Last month in the December 2011 issue of Digital Dealer magazine, I wrote a column titled “Building Trust Online is an Entire Dealership Effort.” There is more that needs to be brought to light around this concept. The premise of the article was twofold. First, the job of building trust doesn’t belong to one department, it belongs to everyone. Given the widespread use by prospective customers of various rating websites and the fact that customers interact with various dealership personnel, any one could influence a new customer. The second premise was that building trust online requires total buy-in to a culture of customer satisfaction embedded in the dealership.
In some dealerships, the culture is “winner takes all.” It is a shortsighted approach to grab a deal at all costs, whatever it takes to achieve sales or service numbers. I’m not just talking about pricing. Although pricing is crucial, due to the competitive market and how aware customers are of pricing information and special incentives, it is important to have complete disclosure with car shoppers. Dealership staff should steer away from incomplete or ambiguous answers to customer questions in order to make a sale. In other words, don’t get the customer to say “yes” now, and then deal with the devil after the car is delivered or serviced. This type of approach, although less prevalent than years before, still exists and brings with it a myriad of costly issues, including potential legal ramifications, less referral business, lower CSI, higher costs for employee retention and high employee turnover. Sooner or later it becomes uncomfortable for ethical sales personnel to be forced to treat customers in a manner that go against their values, forcing some of them to move toward a new job.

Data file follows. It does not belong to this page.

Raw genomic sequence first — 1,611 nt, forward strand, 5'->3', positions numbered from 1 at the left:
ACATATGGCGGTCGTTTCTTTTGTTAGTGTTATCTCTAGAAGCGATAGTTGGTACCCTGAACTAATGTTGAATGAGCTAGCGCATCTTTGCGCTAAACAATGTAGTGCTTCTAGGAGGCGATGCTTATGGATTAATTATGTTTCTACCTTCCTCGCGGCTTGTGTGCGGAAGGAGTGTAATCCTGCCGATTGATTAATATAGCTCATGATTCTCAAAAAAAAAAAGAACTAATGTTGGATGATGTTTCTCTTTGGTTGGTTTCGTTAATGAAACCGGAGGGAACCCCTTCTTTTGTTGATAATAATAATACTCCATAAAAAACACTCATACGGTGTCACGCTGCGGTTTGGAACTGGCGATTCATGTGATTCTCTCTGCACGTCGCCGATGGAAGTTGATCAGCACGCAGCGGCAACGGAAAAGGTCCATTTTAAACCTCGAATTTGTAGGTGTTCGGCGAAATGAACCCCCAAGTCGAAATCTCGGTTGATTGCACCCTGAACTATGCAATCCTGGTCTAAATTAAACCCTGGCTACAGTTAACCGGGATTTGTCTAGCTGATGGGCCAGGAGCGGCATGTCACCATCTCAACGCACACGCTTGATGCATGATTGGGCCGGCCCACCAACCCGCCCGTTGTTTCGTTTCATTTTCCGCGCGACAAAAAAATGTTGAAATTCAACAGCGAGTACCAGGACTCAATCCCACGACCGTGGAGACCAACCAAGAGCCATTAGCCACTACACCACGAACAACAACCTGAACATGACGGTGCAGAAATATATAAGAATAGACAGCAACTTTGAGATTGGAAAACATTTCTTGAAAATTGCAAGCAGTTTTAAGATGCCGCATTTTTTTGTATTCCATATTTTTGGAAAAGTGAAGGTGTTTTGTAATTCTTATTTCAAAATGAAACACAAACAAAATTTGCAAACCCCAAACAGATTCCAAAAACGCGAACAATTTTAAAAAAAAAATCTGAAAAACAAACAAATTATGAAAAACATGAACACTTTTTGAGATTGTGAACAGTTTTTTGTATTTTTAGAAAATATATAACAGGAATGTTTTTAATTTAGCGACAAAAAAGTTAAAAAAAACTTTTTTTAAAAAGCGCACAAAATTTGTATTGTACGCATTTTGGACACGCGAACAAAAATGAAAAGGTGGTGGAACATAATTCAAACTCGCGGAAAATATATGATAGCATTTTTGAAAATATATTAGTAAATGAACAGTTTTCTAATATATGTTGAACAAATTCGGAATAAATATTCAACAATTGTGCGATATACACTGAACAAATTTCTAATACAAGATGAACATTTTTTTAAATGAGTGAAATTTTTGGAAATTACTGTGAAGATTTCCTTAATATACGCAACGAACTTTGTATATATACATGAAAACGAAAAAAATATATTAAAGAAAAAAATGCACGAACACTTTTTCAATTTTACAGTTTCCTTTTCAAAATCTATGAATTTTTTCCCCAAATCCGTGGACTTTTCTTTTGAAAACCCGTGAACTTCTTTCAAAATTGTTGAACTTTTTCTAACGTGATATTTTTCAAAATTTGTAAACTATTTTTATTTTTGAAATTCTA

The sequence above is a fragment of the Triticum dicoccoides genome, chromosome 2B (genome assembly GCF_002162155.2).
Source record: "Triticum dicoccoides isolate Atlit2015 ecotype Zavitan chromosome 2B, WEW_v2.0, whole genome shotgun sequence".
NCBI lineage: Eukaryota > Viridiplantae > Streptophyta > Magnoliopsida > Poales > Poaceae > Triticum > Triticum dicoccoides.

On the other hand, other dealerships function under the opposite culture. These dealerships host an atmosphere where anything within reason is acceptable to ensure, regardless of the issue, all customers leave feeling they were listened to, understood, respected and responded to in such a way that it is impossible for them to feel anything but valued, translating into a long-term relationships. In this type of dealership, the benefits extend far beyond having another satisfied customer eager to sing your praises.
In these dealerships, employees are excited to come to work and have a chance to share the benefits of doing business here with the next customer. These employees are proud to announce in public where they work because they are sure of the dealership’s positive reputation in the community. They are given latitude to do the right thing, foster ongoing long-term relationships and are more likely to follow-up with past customers to drive future business. In this type of dealership salespeople don’t fear answering the phone because it “might be another fire to put out,” but are excited because it’s more likely a past customer calling to make another car purchase because of their positive past experience. I have been fortunate to have lived in this dealership and witnessed salespeople staying for their entire career with customers dropping in just to see “friends” and have a cup of coffee.
The question really boils down to “which dealership are we” or “are we sometimes one and sometimes the other?” The question needs to be asked and truthfully answered before you can possibly begin to build and translate “trust” online. It must start within the dealership walls and lived by all employees. Remember that 80% of today’s car shoppers are being influenced by the experience of others before they meet your dealership’s sales team.